Blazor Developers Can Now Create Custom Elements, Render Components from JavaScript

Microsoft's Blazor web-dev tech received a raft of improvements in the new .NET 6 Release Candidate 1, including the ability to create custom elements, render components from JavaScript and even generate Angular and React components.

Blazor, which allows for web projects coded primarily in C# instead of JavaScript, is part of the ASP.NET Core component of .NET 6, which was released as a RC 1 on Sept. 14. Along with the release, Microsoft published a post on ASP.NET Core updates in the new release, dominated by Blazor functionality.

Experimental support to create custom Blazor elements comes via the Microsoft.AspNetCore.Components.CustomElements NuGet package, though it shows zero downloads two days after the announcement. It uses standard HTML interfaces to implement custom HTML elements.

"This feature is experimental because we’re still working out some of the details for how best to support custom elements with Blazor," said Daniel Roth, principal program manager, ASP.NET, in the post. "We welcome your feedback on how well this particular approach meets your requirements."

Once created, these custom elements -- a custom counter, for example -- can also be used in other single-page application (SPA) web frameworks such as React and Angular. A sample project, aptly titled Blazor Custom Elements, shows how to do just that, providing examples about how to work with those frameworks and the client-side Blazor WebAssembly component as well as Blazor Server.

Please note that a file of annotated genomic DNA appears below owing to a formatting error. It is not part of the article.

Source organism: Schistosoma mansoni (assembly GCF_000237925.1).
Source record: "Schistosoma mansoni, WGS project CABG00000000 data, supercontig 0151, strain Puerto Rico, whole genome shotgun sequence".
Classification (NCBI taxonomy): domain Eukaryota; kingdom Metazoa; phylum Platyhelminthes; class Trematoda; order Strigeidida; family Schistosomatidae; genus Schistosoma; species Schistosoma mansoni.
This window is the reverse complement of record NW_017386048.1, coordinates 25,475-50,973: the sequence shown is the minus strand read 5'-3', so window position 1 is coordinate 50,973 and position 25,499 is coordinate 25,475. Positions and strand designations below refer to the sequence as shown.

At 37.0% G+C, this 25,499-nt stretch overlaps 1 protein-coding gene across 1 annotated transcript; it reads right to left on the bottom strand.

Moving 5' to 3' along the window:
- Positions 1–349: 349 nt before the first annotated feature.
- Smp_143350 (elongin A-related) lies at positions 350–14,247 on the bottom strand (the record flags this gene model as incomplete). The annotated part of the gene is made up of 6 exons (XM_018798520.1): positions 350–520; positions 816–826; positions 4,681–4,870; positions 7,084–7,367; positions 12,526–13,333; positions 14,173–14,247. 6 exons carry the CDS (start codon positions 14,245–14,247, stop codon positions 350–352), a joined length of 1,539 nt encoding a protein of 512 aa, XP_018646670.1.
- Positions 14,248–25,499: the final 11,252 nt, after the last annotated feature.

Developers also can now dynamically render Blazor components from JavaScript, which provides for the integration of Blazor components with existing JavaScript apps.

Roth indicated this feature is good for developers who have existing JavaScript apps that need to be maintained, as it obviates the need to build common components twice, in .NET and JavaScript.

The new support for rendering Blazor components from JavaScript also leads to other new functionality: the ability to generate Angular and React components using Blazor. This is exemplified in yet another GitHub repo, this one aptly titled JavaScript Component Generation.

Other Blazor-related items in Roth's post include:

  • Manipulate the query string from Blazor
  • .NET to JavaScript streaming
  • Blazor templates updated to set page title
  • Disabled long-polling transport for Blazor Server
  • Customize Blazor WebAssembly packaging

Note that several bugs were reported in comments to Roth's post, concerning Hot Reload other things, and he said on Sept. 15 that he expects a fix to address at least some of them in the next few days.

According to the ASP.NET Core Roadmap for .NET 6, the big-item Blazor work is pretty much done:

Blazor in the ASP.NET Core Roadmap for .NET 6
[Click on image for larger view.] Blazor in the ASP.NET Core Roadmap for .NET 6 (source: Microsoft).

There was also some other stuff mentioned in the announcement, some of which doesn't pertain specifically to Blazor:

  • PageX and PageY in MouseEventArgs
  • Collocate JavaScript files with pages, views, and components
  • JavaScript initializers
  • Template improvements
  • Minimal API updates
  • Support for Latin1 encoded request headers in HttpSysServer
  • Emit KestrelServerOptions via EventSource event
  • Add timestamps and PID to ASP.NET Core Module logs
  • New DiagnosticSource event for rejected HTTP requests
  • Create a ConnectionContext from an Accept Socket
  • Streamlined HTTP/3 setup
  • Upgrade to Duende Identity Server

About the Author

David Ramel is an editor and writer for Converge360.

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